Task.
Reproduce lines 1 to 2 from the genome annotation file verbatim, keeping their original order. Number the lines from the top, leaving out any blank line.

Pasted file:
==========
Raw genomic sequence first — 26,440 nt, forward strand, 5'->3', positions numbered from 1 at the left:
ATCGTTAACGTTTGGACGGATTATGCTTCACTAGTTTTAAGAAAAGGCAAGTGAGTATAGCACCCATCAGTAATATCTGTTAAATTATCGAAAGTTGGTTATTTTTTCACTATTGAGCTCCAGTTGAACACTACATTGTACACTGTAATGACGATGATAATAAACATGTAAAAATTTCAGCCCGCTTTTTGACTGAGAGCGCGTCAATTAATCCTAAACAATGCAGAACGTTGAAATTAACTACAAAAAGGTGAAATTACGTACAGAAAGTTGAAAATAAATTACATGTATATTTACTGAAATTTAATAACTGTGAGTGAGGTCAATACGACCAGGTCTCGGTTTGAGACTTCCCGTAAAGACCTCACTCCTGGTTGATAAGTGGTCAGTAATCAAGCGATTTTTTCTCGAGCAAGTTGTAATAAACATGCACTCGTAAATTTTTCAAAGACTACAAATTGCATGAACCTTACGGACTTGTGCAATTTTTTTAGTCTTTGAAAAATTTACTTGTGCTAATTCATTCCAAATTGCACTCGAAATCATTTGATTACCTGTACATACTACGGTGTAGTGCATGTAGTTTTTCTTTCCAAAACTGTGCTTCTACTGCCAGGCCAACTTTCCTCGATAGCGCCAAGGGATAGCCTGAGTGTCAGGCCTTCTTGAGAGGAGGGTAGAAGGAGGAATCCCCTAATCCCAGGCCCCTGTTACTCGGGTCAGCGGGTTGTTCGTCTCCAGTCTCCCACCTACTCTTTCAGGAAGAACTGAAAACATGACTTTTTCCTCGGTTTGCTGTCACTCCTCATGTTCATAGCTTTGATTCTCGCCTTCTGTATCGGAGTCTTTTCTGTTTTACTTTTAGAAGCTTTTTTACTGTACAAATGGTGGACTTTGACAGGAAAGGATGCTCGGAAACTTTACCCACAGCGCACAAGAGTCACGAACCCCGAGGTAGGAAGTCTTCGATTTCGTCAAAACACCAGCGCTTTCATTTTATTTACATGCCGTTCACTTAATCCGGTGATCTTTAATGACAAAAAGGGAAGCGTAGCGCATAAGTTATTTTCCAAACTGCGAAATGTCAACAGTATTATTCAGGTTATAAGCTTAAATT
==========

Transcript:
Raw genomic sequence first — 26,440 nt, forward strand, 5'->3', positions numbered from 1 at the left:
ATCGTTAACGTTTGGACGGATTATGCTTCACTAGTTTTAAGAAAAGGCAAGTGAGTATAGCACCCATCAGTAATATCTGTTAAATTATCGAAAGTTGGTTATTTTTTCACTATTGAGCTCCAGTTGAACACTACATTGTACACTGTAATGACGATGATAATAAACATGTAAAAATTTCAGCCCGCTTTTTGACTGAGAGCGCGTCAATTAATCCTAAACAATGCAGAACGTTGAAATTAACTACAAAAAGGTGAAATTACGTACAGAAAGTTGAAAATAAATTACATGTATATTTACTGAAATTTAATAACTGTGAGTGAGGTCAATACGACCAGGTCTCGGTTTGAGACTTCCCGTAAAGACCTCACTCCTGGTTGATAAGTGGTCAGTAATCAAGCGATTTTTTCTCGAGCAAGTTGTAATAAACATGCACTCGTAAATTTTTCAAAGACTACAAATTGCATGAACCTTACGGACTTGTGCAATTTTTTTAGTCTTTGAAAAATTTACTTGTGCTAATTCATTCCAAATTGCACTCGAAATCATTTGATTACCTGTACATACTACGGTGTAGTGCATGTAGTTTTTCTTTCCAAAACTGTGCTTCTACTGCCAGGCCAACTTTCCTCGATAGCGCCAAGGGATAGCCTGAGTGTCAGGCCTTCTTGAGAGGAGGGTAGAAGGAGGAATCCCCTAATCCCAGGCCCCTGTTACTCGGGTCAGCGGGTTGTTCGTCTCCAGTCTCCCACCTACTCTTTCAGGAAGAACTGAAAACATGACTTTTTCCTCGGTTTGCTGTCACTCCTCATGTTCATAGCTTTGATTCTCGCCTTCTGTATCGGAGTCTTTTCTGTTTTACTTTTAGAAGCTTTTTTACTGTACAAATGGTGGACTTTGACAGGAAAGGATGCTCGGAAACTTTACCCACAGCGCACAAGAGTCACGAACCCCGAGGTAGGAAGTCTTCGATTTCGTCAAAACACCAGCGCTTTCATTTTATTTACATGCCGTTCACTTAATCCGGTGATCTTTAATGACAAAAAGGGAAGCGTAGCGCATAAGTTATTTTCCAAACTGCGAAATGTCAACAGTATTATTCAGGTTATAAGCTTAAATT